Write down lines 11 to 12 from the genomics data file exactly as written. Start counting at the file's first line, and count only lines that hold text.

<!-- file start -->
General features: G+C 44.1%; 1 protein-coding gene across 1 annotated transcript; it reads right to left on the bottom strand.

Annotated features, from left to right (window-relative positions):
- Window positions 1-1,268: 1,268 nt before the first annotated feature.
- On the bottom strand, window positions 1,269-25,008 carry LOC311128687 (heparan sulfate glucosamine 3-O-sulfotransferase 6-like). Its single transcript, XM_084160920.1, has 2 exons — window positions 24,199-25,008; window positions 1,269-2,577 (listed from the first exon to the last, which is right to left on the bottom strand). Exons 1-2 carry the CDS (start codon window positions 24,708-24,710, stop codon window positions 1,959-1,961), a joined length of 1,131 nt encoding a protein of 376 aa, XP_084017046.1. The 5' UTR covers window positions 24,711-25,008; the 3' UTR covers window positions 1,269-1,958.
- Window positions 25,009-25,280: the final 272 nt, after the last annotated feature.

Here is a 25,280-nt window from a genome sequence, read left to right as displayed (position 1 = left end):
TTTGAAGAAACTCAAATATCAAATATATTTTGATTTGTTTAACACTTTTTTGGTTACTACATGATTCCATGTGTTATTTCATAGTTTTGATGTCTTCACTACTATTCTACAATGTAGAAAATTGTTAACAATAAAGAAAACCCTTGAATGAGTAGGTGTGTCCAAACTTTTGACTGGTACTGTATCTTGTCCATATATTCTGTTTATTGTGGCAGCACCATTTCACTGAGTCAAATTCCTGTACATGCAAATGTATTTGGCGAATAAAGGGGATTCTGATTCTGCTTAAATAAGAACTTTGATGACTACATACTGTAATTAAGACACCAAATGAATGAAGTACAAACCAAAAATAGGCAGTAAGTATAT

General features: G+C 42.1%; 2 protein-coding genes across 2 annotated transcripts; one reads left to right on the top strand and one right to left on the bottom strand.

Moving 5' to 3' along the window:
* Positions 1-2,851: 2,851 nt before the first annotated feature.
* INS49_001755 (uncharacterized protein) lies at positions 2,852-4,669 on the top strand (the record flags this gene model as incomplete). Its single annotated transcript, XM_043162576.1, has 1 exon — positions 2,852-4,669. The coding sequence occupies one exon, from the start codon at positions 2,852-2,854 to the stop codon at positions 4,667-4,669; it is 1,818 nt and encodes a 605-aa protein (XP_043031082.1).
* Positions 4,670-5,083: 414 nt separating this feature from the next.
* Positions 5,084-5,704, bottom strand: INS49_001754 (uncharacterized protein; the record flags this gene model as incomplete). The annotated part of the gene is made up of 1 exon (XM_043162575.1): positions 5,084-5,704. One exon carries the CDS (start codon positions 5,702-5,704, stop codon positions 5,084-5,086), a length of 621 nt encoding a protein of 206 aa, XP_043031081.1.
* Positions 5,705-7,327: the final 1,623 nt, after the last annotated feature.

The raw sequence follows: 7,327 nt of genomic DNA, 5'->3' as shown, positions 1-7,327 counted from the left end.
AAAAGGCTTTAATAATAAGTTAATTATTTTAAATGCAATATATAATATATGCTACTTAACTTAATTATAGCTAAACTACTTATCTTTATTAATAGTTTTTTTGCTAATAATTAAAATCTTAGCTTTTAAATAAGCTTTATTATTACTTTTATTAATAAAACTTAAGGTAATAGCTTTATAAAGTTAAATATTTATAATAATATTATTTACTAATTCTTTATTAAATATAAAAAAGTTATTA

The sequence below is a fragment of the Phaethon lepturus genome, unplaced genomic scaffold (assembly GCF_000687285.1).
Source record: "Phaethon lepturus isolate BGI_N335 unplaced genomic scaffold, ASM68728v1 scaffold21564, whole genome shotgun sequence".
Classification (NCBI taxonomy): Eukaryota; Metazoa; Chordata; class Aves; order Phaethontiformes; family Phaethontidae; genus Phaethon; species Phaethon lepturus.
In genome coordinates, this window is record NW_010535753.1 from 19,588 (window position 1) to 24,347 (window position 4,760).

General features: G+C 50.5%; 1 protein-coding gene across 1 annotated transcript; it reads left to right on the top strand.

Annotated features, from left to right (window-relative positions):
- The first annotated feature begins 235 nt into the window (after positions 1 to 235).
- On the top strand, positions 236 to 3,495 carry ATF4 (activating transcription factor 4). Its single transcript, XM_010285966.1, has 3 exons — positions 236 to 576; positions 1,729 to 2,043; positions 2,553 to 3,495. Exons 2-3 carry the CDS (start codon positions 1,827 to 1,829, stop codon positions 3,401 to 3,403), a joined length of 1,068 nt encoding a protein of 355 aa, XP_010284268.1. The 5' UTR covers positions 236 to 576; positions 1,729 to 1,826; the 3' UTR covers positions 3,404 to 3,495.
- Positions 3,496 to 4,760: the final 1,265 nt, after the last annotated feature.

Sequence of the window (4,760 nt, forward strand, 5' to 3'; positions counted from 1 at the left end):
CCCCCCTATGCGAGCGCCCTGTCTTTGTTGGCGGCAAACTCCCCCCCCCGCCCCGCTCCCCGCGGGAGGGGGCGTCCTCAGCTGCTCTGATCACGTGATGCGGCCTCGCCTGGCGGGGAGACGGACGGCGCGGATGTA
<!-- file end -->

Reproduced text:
* INS49_001755 (uncharacterized protein) lies at positions 2,852-4,669 on the top strand (the record flags this gene model as incomplete). Its single annotated transcript, XM_043162576.1, has 1 exon — positions 2,852-4,669. The coding sequence occupies one exon, from the start codon at positions 2,852-2,854 to the stop codon at positions 4,667-4,669; it is 1,818 nt and encodes a 605-aa protein (XP_043031082.1).
* Positions 4,670-5,083: 414 nt separating this feature from the next.